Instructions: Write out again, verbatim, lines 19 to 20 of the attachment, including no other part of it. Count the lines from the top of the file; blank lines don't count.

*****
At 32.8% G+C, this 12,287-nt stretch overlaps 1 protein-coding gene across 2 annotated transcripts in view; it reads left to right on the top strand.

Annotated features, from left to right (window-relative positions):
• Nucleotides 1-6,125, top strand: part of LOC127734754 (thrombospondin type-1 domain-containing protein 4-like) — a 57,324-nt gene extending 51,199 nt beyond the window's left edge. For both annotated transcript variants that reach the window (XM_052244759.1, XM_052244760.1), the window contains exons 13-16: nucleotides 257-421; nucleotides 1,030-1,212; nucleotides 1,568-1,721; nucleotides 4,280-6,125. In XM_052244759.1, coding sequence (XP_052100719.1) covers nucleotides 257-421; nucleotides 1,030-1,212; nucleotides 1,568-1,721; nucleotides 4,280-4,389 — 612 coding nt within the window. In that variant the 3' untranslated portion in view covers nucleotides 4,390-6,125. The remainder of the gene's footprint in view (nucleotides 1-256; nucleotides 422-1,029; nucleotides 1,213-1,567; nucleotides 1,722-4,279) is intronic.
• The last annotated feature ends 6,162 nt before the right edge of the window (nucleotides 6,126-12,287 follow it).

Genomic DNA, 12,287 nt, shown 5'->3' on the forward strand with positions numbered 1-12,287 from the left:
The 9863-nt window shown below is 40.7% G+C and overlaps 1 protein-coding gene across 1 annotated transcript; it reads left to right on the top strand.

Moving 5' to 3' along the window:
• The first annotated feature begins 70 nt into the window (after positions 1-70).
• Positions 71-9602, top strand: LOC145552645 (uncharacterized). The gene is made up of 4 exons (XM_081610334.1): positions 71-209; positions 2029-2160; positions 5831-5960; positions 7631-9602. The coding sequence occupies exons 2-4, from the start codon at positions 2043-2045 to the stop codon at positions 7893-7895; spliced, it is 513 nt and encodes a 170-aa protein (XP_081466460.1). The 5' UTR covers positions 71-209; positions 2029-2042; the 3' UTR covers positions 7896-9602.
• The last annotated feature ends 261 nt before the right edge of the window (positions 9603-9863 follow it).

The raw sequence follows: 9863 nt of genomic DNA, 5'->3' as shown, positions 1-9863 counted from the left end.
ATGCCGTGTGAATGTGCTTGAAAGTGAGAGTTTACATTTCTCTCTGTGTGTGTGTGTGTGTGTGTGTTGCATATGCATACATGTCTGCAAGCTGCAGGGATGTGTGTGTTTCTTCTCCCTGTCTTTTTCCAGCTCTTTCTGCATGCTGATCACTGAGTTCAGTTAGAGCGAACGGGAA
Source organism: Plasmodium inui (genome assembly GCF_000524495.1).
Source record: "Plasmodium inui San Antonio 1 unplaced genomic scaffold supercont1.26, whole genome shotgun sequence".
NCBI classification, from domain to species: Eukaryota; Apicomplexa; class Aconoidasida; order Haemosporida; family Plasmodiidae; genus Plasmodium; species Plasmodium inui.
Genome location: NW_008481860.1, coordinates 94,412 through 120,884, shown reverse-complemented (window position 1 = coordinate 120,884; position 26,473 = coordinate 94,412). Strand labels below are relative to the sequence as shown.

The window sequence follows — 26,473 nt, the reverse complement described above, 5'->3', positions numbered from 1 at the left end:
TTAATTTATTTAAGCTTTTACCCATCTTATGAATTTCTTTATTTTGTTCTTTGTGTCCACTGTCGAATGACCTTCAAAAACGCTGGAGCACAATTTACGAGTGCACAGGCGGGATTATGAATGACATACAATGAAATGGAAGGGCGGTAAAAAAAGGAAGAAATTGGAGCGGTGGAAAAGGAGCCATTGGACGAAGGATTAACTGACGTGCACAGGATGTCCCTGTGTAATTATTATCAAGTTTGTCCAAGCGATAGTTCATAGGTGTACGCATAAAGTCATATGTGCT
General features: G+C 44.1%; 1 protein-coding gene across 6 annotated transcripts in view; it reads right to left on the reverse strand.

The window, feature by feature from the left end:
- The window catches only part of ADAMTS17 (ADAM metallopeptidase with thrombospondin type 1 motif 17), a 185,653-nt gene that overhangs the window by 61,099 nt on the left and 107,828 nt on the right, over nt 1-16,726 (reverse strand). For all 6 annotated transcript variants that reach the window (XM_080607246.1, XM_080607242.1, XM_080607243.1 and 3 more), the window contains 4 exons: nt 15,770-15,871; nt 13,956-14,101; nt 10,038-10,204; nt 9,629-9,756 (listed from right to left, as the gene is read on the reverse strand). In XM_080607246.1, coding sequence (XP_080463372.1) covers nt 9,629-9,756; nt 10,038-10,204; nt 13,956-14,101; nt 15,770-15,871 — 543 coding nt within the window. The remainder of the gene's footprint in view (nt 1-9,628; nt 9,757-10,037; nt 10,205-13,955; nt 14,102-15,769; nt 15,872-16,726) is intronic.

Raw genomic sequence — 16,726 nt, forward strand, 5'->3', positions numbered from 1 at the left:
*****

General features: G+C 44.1%; 1 protein-coding gene across 6 annotated transcripts in view; it reads right to left on the reverse strand.

The window, feature by feature from the left end: